Game 229: #21 Stanford @ Northwestern

Stanford – the in vogue pick. I admit that I became swept into the hype by putting them in high regard for a playoff position. Instead, a muggy day at Ryan Field became a potential Northwestern revival.

The early kickoff forced College Football Tour’s Fifth Annual Northwestern tailgate to serve morning brunch – not that 8am Mimosas and Bloody Mary’s can’t satisfy. Our usual spot on Sheridan Road kept our gaggle in the heart of the action on campus, and parking lots filled with Wildcat purple and traces of Stanford red.

Two consecutive losing seasons had the Northwestern faithful debating on whether spending Labor Day weekend at Ryan Field was a worthwhile adventure. School was not yet in session, keeping most students away, but relatively strong attendance numbers were evidence that hope was still treading water in Evanston.

Hope would be in full breaststroke mode by the fourth quarter. Stanford couldn’t get their much-accoladed offense rolling. Quarterback Kevin Hogan led the charge, which shrunk to a whimper as the game progressed. It’s not like the Wildcat offense was leaving tire marks on the turf, but their defense had the Corvette Cardinal looking like a geriatric jalopy.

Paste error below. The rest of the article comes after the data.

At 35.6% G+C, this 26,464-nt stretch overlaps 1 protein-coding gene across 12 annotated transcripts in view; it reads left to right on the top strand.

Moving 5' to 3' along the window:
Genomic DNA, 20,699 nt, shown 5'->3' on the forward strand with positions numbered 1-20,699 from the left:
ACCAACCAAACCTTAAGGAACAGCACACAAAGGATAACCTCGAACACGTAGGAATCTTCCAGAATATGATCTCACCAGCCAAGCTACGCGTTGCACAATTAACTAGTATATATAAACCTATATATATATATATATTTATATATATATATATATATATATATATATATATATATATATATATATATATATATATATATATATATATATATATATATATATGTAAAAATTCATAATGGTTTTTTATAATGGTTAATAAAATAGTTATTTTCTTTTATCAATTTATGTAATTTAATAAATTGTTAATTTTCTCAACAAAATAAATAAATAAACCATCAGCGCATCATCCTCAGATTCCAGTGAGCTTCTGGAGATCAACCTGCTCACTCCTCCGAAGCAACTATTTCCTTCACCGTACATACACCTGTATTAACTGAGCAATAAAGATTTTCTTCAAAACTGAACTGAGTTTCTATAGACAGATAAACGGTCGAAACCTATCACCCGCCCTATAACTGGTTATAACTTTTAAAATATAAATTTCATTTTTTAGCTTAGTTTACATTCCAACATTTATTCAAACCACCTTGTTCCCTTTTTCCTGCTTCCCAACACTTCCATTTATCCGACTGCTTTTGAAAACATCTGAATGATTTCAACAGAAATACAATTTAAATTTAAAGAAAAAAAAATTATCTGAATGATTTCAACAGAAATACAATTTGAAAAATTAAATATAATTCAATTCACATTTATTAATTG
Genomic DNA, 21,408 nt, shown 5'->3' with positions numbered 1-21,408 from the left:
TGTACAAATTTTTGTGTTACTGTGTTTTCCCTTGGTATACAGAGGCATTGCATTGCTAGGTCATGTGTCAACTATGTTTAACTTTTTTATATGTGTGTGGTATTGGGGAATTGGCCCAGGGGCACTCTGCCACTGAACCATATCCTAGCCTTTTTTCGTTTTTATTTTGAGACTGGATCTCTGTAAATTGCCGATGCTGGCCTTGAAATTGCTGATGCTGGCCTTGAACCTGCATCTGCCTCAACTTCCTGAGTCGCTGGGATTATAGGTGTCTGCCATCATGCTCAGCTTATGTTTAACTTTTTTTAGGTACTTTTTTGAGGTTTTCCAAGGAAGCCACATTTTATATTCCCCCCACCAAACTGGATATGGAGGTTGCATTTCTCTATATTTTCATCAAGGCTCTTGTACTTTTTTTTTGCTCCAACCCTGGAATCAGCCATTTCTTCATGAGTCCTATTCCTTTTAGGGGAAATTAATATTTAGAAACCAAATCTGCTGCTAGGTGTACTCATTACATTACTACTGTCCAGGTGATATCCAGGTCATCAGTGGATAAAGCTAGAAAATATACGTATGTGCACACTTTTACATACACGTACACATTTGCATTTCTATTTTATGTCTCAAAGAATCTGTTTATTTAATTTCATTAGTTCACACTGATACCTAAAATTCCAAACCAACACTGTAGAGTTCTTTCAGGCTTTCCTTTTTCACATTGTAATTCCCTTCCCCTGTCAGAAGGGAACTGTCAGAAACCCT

Because of the low scoring, cheering was kept to a minimum. It’s almost as though NU fans were waiting for their team to fall apart and send their visitors back to Palo Alto with a gift wrapped victory. But, a late door-slamming interception evoked the loudest cheer of the day, thus awakening the realization that the Wildcats secured the 16-6 upset.

An impressive defense and improved offense led by new QB, Clayton Thorson, had Northwestern fans hollering the “Fight for Victory” phrase of the fight song a little louder than the rest of the song’s lyrics. Not many opportunities arose for Stanford fans to sing. The Stanford band wouldn’t have even been allowed to visit Evanston due to its ban from traveling to all 2015 road games (let’s just say they have a history of showcasing an overzealous collegiate brand of salacious and harassing behavior). The iconic tree mascot was also noticeably missing, which was truly disappointing to our mascot loving group. All this is fitting though, I suppose, for a day that Stanford seemed entirely absent altogether.

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